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The Sweet Peas Botanical name is Lathyrus Odoratus. The Sweet Peas history goes back to at least 1450 when it was know to be grown by the Moors. The cultivating of this flower was first mentioned in print in 1695 by the Franciscan monk Cupani. He observed seedlings growing in the monastery gardens of Palmermo (Italy) which were much larger than the wild variety. He collected the seeds and sent some to friends in other monasteries in England and Amsterdam. It is still possible to obtain seeds from some suppliers described as Cupani which are thought to originate from our monk.

The Sweet Peas grown at that time, although it would have been very fragrant, would have had much smaller flowers than those available today. By 1800 only 5 different distinct colours would have been available to from seedsmen, to buy and grow. But by 1900 as many as 264 varieties were exhibited at the Crystal Palace in London. The Sweet Pea obsession was clearly well under way. Indeed during the 19th century a great many private individuals as well as prominent Head Gardeners were absorbed in the growing and breeding of Sweet Peas. The most prominent of these was Silas Cole. He was the Head Gardener to Earl Spencer , an ancestor of the late Lady Diana. Silas Cole who lived and worked on the Althorp estate in Northamptonshire (in England) and was responsible for the Spencer type of Sweet Pea. This is described as a wavy delicate, large flowered, and not only extremely valuable for those who show Sweet Pea, but is also an essential part on modern english gardening.

Two valuable properties the Sweet Pea has, for any potential grower, or breeder, are that the seed remains viable for at least 5 years, and it can be cross fertilised easily and produces hybrid seedlings without too much bother.

Planting and care of this wonderful plant.

The best time to plant in the glasshouse is about now , January or early February. First carefully chip the outer seed case with a small knife and next soak the seed in water over night . Plant in pots or deep trays of good compost and keep in the dark until germination takes place. Prick out when first pair of leaves show. Continue to grow in either a cold glasshouse, not heated, or a poly tunnel . If you intend to produce blooms for showing or cutting, by late March or early April they should be transplanted into a well prepared trench previously filled with well rotted manure or good garden compost. Carefully train, on a single stem (for showing) , either up canes or pea sticks , which allows the peas own tendrils to climb.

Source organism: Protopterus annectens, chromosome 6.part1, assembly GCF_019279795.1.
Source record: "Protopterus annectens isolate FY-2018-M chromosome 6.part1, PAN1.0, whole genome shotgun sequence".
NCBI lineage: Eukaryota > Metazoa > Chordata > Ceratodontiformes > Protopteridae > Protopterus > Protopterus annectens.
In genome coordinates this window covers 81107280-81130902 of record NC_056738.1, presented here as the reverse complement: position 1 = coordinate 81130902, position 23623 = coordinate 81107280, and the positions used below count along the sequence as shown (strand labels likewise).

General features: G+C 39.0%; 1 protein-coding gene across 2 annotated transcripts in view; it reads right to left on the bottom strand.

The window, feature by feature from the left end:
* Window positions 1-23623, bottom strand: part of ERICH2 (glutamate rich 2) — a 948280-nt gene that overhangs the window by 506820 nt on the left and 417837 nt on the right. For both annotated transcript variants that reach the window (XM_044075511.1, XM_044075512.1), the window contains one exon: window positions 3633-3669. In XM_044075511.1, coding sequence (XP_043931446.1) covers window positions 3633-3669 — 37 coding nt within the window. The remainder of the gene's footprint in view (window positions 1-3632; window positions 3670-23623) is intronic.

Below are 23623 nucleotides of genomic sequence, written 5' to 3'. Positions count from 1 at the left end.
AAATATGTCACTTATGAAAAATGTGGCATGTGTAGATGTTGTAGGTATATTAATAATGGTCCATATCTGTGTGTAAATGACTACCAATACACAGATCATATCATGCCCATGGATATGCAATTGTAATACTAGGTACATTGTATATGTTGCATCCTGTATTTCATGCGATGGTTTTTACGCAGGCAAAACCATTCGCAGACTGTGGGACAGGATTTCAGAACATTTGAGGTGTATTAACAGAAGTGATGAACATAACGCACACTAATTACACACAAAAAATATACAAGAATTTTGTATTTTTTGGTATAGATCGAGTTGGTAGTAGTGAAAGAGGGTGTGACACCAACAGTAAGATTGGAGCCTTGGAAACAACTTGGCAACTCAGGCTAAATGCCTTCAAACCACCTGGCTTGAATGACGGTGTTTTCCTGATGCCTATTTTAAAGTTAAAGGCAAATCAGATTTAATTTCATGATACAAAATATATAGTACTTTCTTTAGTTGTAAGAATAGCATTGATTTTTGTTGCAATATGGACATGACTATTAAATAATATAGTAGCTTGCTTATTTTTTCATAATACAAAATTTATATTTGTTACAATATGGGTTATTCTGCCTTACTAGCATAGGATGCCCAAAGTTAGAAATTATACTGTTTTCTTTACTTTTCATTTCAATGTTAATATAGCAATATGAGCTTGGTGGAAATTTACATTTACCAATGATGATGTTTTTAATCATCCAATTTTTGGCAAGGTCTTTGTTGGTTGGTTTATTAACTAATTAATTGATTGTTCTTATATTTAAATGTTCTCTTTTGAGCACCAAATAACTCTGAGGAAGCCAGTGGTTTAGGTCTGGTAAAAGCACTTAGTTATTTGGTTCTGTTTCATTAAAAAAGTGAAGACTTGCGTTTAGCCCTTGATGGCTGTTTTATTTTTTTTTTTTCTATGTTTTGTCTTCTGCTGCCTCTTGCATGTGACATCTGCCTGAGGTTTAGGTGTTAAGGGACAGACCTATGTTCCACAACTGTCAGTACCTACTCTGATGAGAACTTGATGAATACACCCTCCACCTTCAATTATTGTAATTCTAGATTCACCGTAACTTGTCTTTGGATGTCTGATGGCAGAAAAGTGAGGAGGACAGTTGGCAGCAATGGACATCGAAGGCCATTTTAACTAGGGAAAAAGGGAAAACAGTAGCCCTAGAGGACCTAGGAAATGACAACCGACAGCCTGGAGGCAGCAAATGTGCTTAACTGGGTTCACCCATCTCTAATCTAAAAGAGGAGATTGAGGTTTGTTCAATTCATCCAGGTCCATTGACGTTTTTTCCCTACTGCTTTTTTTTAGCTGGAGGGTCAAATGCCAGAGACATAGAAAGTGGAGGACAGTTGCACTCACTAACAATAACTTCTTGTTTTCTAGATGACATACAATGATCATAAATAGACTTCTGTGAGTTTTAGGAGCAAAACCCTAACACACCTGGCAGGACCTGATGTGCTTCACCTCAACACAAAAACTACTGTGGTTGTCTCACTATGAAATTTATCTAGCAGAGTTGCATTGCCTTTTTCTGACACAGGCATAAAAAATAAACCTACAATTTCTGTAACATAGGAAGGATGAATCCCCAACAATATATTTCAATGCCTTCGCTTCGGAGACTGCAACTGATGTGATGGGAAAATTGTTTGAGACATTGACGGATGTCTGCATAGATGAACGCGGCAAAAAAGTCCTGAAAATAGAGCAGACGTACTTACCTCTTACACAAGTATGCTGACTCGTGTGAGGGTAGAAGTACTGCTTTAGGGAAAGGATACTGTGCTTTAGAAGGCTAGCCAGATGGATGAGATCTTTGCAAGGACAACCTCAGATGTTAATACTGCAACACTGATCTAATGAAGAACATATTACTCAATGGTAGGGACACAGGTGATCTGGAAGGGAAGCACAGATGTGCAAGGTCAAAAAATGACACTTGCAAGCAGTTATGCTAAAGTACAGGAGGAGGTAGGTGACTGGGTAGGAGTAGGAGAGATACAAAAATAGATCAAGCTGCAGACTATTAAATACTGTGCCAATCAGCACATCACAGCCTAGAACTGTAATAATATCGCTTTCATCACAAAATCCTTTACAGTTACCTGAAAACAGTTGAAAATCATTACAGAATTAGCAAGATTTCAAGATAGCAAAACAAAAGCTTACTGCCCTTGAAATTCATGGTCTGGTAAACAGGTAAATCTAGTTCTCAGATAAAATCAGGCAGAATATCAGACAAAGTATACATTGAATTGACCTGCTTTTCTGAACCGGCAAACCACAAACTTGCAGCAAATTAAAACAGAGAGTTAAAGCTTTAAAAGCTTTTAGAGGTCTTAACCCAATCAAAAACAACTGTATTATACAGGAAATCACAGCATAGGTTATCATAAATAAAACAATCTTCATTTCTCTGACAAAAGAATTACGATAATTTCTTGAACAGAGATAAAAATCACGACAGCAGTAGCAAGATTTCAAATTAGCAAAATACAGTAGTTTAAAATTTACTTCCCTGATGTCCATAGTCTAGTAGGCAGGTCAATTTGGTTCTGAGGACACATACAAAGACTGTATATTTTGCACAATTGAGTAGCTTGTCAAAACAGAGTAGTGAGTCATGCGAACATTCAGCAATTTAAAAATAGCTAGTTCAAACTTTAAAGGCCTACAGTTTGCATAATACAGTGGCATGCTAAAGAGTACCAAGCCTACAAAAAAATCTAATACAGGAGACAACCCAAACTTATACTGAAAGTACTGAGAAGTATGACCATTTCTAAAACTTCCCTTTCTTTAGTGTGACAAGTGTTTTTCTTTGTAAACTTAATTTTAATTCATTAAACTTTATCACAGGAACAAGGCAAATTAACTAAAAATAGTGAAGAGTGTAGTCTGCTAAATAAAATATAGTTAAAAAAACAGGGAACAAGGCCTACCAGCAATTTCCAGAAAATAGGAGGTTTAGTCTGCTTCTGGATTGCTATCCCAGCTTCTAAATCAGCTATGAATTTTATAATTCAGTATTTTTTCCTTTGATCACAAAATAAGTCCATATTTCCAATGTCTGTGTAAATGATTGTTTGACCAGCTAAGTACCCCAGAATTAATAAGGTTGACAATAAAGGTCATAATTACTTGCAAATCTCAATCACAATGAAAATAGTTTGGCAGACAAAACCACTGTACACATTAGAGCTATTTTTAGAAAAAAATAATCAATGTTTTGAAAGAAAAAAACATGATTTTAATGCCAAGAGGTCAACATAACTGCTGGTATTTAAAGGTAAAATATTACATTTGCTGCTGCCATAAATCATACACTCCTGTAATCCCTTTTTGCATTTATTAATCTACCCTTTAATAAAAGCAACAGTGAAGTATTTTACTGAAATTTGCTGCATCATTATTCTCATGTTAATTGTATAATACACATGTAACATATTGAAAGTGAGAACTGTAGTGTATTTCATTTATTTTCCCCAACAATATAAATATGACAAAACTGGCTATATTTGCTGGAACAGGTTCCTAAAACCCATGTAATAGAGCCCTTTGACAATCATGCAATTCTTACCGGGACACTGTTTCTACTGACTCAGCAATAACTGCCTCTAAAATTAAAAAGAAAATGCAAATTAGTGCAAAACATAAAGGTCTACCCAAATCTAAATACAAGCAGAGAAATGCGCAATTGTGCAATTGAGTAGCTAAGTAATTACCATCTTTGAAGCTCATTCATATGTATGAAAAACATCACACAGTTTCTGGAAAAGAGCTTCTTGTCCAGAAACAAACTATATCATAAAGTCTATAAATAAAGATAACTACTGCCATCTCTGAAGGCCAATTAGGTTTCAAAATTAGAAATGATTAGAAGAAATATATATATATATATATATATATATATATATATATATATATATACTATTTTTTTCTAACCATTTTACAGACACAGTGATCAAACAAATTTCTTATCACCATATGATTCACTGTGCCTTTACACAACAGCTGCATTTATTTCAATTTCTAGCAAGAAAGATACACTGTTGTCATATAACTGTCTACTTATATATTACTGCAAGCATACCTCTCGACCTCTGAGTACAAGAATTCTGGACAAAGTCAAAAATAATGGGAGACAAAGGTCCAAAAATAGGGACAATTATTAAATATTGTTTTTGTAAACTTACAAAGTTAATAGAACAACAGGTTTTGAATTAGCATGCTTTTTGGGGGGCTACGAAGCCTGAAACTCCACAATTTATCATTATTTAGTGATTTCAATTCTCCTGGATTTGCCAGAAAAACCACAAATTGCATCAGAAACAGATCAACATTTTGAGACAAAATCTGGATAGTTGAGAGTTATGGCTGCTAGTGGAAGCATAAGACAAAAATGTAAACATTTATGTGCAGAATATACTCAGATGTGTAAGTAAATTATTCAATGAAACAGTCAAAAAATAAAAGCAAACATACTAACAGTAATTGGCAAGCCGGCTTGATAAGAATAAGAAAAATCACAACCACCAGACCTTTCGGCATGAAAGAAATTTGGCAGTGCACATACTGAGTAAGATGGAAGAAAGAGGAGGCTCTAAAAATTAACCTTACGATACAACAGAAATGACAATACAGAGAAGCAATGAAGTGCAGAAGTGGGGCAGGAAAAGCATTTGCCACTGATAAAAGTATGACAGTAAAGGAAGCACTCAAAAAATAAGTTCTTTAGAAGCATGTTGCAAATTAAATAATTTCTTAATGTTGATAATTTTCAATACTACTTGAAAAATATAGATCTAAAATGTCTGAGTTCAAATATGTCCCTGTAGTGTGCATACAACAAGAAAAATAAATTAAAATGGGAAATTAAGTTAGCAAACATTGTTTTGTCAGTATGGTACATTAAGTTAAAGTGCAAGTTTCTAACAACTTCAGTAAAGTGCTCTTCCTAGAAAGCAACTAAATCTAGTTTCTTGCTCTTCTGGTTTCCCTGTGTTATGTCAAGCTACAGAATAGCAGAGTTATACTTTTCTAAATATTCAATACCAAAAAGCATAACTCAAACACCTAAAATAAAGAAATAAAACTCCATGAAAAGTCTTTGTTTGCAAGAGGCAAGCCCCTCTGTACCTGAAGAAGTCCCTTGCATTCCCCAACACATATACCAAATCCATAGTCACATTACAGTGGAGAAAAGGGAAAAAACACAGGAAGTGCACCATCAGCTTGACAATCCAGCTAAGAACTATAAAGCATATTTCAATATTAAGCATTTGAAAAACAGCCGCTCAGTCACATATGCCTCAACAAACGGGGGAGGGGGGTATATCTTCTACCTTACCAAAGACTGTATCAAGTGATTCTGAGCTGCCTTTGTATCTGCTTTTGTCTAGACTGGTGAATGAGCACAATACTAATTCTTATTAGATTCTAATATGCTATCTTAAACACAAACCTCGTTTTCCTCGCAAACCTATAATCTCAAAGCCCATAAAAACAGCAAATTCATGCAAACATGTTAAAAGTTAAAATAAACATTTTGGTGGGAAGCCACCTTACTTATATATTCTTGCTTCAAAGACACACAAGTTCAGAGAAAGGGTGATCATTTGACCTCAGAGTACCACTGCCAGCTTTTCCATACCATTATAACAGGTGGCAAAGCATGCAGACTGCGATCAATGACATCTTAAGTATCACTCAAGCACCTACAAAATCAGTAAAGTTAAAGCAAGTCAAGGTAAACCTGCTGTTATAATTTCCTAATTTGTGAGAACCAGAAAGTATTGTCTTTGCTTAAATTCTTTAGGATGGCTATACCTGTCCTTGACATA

Possible bugs and disease Sweet Peas can suffer from.

Bugs

  1. Greenfly, can be controlled with beneficial insects or systemic pesticides. Not only do aphids, such as greenfly, cause direct problems to Sweet Peas, but they can also introduce viruses, the only control of which is to pull up and destroy the plant.
  2. Thrips cause damage to leaves white spots on the flowers (as for aphids.)
  3. Pollen Beetle , eat pollen and disfigure flowers. Small shinney black beetles, shake the bloom to dislodge.
  4. Red Spider Mite, cause speckling on leaves, treat as for aphids.
  5. Caterpillars eat leaves and shoots- pick off and encourage beneficial insects and birds.

Diseases/virus/ other problems

  1. Mosaic Virus- spread by greenfly turns leaves yellow distorts new shoots and stops flowering. Control the greenfly who spread it.
  2. Mildew, causes powdery white fungus, covering leaves slowing down growth. Becomes worse during hot humid conditions. So ensure good ventilation and use systemic fungicide.
  3. Poor flowering , regularly dead head is required
  4. Bud drop, watch that you do not over water.
  5. Blindness on single stem show peas. Solution train a replacement strong side shoot , to replace the defective one



 

 

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